John Kennedy does not disagree that a wearying campaign has been given new impetus by the dusting down of Scottish Cup. He would not say as much, but even his step-up to interim Celtic manager following Neil Lennon’s departure last week, could assist in fostering a sense of revitalisation.

‘It’s good news for us, the competition coming back in,” said the 37-year-old. ‘It’s just extra motivation. Because obviously Rangers are in the position they’re in... which we just have to accept and concentrate on ourselves, look at our own performances and create some consistency. But when you bring another competition into it, there’s a bit of silverware to go and really attack. And the Scottish Cup is ours at the moment. We’ve had great success in the competition [with four straight wins] It’s something we want to keep hold of. It gives us something else to focus on and go for, in terms of silverware, hopefully to finish the season off on a high.”

It creates the potential for a crammed fixture list across April and May, with the final pushed back a couple of weeks till May 22. Any top flight team that reaches the Hampden showpiece would face a month of jumping between league games and cup ties every three or four days until the final Premiership fixtures on the weekend of May 15/16. Kennedy believes that is preferable to the final stages of the cup being held over until next season, as was the case for the 2019-20 tournament that Celtic ran out winners in just before Christmas. A scenario unavoidable because the entire country was placed in lockdown for three months last March by the Covid-19 pandemic.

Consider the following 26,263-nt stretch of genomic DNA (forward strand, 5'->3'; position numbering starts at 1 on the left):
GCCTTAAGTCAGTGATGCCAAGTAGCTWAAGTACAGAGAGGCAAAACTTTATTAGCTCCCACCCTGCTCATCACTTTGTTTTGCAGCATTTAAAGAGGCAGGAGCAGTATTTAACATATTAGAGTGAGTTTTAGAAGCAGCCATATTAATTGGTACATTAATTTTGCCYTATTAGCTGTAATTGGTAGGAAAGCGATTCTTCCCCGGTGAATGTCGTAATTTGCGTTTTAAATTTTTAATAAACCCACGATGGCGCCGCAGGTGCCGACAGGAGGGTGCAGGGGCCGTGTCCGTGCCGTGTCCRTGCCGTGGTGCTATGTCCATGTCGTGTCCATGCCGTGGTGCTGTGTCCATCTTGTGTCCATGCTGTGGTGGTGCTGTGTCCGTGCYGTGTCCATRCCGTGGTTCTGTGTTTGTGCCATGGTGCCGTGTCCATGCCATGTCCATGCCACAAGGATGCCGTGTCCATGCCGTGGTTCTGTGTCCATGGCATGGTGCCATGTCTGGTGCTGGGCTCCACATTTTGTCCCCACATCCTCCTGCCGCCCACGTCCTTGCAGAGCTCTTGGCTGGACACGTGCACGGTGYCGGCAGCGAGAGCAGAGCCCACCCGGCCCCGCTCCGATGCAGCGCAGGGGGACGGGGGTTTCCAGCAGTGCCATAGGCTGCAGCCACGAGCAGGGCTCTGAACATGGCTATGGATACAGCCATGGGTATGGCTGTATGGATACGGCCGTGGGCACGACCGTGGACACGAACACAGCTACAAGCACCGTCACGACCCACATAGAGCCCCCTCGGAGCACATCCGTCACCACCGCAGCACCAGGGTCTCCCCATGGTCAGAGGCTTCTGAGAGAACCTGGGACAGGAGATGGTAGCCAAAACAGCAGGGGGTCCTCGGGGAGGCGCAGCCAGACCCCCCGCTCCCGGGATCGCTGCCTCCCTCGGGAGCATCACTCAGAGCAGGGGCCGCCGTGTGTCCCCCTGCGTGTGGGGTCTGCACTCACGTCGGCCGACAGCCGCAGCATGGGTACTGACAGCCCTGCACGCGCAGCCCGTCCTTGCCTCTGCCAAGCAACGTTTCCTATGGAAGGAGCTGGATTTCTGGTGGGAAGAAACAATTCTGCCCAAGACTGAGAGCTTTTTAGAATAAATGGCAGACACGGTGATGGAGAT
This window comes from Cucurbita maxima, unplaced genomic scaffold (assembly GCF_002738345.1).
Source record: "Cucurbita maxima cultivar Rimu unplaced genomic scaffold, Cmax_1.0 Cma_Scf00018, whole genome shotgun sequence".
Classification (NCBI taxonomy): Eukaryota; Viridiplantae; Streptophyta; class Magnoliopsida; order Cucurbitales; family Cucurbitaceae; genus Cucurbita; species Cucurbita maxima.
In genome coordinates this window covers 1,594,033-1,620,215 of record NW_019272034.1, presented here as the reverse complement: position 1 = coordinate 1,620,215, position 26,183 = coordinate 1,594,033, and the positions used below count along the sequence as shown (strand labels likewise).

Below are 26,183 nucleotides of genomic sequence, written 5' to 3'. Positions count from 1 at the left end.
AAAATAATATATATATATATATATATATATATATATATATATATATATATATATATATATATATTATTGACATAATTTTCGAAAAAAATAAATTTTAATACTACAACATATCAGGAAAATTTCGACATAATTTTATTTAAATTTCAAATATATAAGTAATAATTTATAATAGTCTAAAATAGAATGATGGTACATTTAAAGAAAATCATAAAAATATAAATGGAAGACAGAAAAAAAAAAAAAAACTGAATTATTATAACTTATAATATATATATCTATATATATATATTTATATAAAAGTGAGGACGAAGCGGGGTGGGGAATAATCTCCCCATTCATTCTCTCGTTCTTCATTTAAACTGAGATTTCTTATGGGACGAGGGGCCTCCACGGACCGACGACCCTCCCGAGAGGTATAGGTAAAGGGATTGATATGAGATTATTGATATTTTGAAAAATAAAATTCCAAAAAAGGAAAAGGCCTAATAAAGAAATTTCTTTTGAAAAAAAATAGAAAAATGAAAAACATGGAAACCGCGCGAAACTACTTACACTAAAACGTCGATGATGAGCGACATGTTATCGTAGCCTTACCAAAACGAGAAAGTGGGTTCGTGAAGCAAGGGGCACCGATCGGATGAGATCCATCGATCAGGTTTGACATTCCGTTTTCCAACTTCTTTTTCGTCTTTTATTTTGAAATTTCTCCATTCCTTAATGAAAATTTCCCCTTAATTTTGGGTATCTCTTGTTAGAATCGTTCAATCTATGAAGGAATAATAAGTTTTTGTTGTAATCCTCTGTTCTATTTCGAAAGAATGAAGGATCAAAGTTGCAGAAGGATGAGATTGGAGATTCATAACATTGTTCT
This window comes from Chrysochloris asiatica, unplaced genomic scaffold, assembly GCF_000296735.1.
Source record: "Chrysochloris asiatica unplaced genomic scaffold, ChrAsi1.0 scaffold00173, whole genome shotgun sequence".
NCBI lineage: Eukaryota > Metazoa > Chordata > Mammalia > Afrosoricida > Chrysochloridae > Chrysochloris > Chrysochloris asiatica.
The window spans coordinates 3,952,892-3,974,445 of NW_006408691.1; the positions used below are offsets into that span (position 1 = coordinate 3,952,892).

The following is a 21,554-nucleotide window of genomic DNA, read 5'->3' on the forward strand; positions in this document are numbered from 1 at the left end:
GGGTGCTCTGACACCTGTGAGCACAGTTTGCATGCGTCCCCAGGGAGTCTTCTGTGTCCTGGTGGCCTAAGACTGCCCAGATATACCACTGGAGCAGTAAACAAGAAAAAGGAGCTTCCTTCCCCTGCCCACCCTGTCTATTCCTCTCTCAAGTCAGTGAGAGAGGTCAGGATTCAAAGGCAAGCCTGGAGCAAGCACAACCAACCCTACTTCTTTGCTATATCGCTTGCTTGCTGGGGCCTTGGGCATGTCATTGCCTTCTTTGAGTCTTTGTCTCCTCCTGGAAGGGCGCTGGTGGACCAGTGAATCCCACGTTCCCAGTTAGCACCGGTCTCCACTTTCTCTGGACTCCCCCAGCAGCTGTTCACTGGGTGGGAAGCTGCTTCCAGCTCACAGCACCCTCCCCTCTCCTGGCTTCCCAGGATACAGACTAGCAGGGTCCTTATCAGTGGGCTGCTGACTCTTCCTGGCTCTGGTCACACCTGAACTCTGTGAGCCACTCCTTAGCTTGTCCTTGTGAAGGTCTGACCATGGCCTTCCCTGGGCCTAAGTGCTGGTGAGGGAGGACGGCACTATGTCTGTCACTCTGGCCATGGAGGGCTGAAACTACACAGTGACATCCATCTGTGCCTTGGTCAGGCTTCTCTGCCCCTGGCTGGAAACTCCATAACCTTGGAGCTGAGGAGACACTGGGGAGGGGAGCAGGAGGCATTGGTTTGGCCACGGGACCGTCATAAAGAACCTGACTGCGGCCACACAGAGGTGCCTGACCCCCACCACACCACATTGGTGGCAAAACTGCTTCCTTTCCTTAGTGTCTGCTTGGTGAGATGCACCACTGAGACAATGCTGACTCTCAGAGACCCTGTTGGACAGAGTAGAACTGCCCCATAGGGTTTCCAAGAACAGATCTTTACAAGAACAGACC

Celtic interim manager John Kennedy believes the chance to still win silverware despite the league being gone gives his team a trophy "to really attack" (Photo by Craig Foy / SNS Group)